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name for several plants, e.g., the oxeye daisydaisy
[O.E.,=day's eye], name for several common wildflowers of the family Asteraceae (aster family). The daisy of literature, the true daisy, is Bellis perennis, called in the United States English daisy.
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 and black-eyed Susanblack-eyed Susan
or yellow daisy,
North American daisylike wildflower (Rudbeckia hirta) of the family Asteraceae (aster family) with yellow rays and a dark brown center. It is a weedy biennial or annual and grows in dry places.
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, but particularly for two genera: Heliopsis, native to North America, and Buphthalmum, native to Europe and W Asia but cultivated elsewhere. Both are perennials of the family Asteraceae (asteraster
[Gr.,=star], common name for the Asteraceae (Compositae), the aster family, in North America, name for plants of the genus Aster, sometimes called wild asters, and for a related plant more correctly called China aster (Callistephus chinensis
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 family) and are grown as ornamentals for their showy yellow heads. Oxeyes are classified in the division MagnoliophytaMagnoliophyta
, division of the plant kingdom consisting of those organisms commonly called the flowering plants, or angiosperms. The angiosperms have leaves, stems, and roots, and vascular, or conducting, tissue (xylem and phloem).
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, class Magnoliopsida, order Asterales, family Asteraceae.
The Columbia Electronic Encyclopedia™ Copyright © 2013, Columbia University Press. Licensed from Columbia University Press. All rights reserved. www.cc.columbia.edu/cu/cup/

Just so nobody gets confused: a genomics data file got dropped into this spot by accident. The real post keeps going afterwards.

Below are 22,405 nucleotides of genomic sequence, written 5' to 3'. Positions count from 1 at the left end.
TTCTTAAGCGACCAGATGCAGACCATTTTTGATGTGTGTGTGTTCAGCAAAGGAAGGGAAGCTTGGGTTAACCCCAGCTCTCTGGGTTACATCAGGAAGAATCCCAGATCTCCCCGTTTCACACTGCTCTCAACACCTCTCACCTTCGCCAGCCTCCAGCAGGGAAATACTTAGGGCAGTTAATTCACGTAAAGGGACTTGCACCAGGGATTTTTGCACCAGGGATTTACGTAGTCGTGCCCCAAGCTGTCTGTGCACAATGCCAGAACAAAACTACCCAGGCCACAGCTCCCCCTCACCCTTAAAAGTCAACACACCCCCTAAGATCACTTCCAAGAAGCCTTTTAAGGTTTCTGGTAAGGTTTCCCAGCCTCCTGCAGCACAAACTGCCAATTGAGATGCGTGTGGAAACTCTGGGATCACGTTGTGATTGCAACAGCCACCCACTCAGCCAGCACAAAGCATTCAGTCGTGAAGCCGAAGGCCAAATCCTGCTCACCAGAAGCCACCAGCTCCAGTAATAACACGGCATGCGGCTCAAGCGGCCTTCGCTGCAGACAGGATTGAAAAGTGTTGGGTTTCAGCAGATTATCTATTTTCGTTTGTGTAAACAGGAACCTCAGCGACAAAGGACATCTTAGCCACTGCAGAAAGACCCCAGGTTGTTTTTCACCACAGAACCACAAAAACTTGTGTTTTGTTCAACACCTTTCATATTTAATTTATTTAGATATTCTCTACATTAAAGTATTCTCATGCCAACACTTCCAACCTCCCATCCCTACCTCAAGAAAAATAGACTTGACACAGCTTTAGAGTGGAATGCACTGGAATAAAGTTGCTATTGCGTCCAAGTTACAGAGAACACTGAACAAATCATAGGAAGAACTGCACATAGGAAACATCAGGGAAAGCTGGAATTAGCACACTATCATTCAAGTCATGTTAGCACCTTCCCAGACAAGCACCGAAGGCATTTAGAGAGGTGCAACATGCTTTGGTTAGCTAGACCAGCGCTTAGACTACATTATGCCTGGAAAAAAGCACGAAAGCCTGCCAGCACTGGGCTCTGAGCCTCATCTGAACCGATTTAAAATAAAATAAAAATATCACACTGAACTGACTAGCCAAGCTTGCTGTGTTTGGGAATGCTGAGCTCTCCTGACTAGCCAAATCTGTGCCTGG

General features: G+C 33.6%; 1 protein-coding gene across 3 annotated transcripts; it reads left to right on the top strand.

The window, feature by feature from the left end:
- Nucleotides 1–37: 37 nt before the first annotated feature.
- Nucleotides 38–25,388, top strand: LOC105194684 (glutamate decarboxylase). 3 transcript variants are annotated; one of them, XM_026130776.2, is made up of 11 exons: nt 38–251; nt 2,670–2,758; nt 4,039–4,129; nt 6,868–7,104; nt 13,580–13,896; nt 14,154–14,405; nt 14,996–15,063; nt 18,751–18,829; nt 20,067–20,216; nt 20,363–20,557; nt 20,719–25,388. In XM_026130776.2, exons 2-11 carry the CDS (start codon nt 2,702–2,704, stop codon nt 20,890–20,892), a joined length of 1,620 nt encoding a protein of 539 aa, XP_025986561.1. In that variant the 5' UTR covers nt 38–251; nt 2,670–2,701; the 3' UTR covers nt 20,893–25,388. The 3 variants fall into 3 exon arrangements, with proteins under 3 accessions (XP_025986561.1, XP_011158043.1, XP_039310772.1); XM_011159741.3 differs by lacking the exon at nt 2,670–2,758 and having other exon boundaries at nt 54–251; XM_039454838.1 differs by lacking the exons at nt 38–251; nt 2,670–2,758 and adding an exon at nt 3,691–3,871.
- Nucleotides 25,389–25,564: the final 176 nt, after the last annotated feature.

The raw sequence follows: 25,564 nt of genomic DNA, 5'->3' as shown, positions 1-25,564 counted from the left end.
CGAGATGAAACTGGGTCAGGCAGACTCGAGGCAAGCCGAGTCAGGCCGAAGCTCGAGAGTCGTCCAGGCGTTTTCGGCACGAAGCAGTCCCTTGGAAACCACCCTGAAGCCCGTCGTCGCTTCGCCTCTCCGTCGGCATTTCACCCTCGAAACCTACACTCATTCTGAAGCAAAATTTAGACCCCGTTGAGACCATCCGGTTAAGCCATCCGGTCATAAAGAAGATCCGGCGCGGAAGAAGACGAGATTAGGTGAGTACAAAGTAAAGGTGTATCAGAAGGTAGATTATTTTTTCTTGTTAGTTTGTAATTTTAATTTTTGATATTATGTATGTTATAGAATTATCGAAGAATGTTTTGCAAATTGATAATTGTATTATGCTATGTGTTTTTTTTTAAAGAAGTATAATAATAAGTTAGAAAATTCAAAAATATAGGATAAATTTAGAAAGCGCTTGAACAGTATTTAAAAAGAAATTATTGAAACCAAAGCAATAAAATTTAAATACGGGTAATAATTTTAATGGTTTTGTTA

bull’s-eye, 2
1. A figure or ornament of concentric bands.
2. A round or oval aperture, open, louvered, or glazed; an oculus or oeil-de-boeuf
3. The enclosure of such an aperture, a double-arched frame with two or four key voussoirs.
4. A circular aperture in a masonry wall; usually formed by voussoirs or tapered bricks.


1. A steel strap used to clasp two members together.
2. Same as gib or jib door.

oxeye window, oxeye

Same as bull’s-eye window.
McGraw-Hill Dictionary of Architecture and Construction. Copyright © 2003 by McGraw-Hill Companies, Inc.


symbol of long-suffering composure. [Flower Symbolism: Flora Symbolica, 176]
Allusions—Cultural, Literary, Biblical, and Historical: A Thematic Dictionary. Copyright 2008 The Gale Group, Inc. All rights reserved.
References in periodicals archive ?
The first named variety of ox-eye sunflower I planted was one called Summer Sun.
Koch invented the "hanging drop" preparation using ox-eye aqueous humor to grow the bacilli.
Tallamy suggests gardeners avoid planting other "junk food" for insects like multiflora rose, Japanese honeysuckle, Norway maple, ox-eye daisy and red clover.
But from the air, its traces will surely be seen for ages, and wandering through the meadow that is to replace it, people will be surprised to find corn cockle, vetch, devil's bit scabious, selfheal, agrimony, yarrow, ox-eye daisy and quaking grass: the plants of old England, all strangely gathered within the walls.
For example, the North Carolina Department of Transportation plants ox-eye daisies, an immigrant that farmers consider a noxious weed.
Like the white petals (each actually an individual flower) of the familiar ox-eye daisy, each blue petal is a single ray flower adorned with teeth at the blunt end.
The pocket mouse was captured along Los Olmos Creek in tidal flat vegetation dominated by sea ox-eye, gulf cord grass, and mesquite.
Ra fa Th bi pwod RAISING DAISIES I absolutely love my ox-eye daisies and the fact that have taken over the cottage garden.
Ox-eye daisies, which are perennials, are perfect for the job.
Guidelines include: Grow | more flowers, shrubs and trees that provide nectar and pollen as food for bees and other pollinators throughout the year - pussy willow, primroses and crocuses in spring, lavenders, meadow cranesbill and ox-eye daisies in summer, ivy and hebes in autumn, and mahonia shrubs and cyclamen in winter.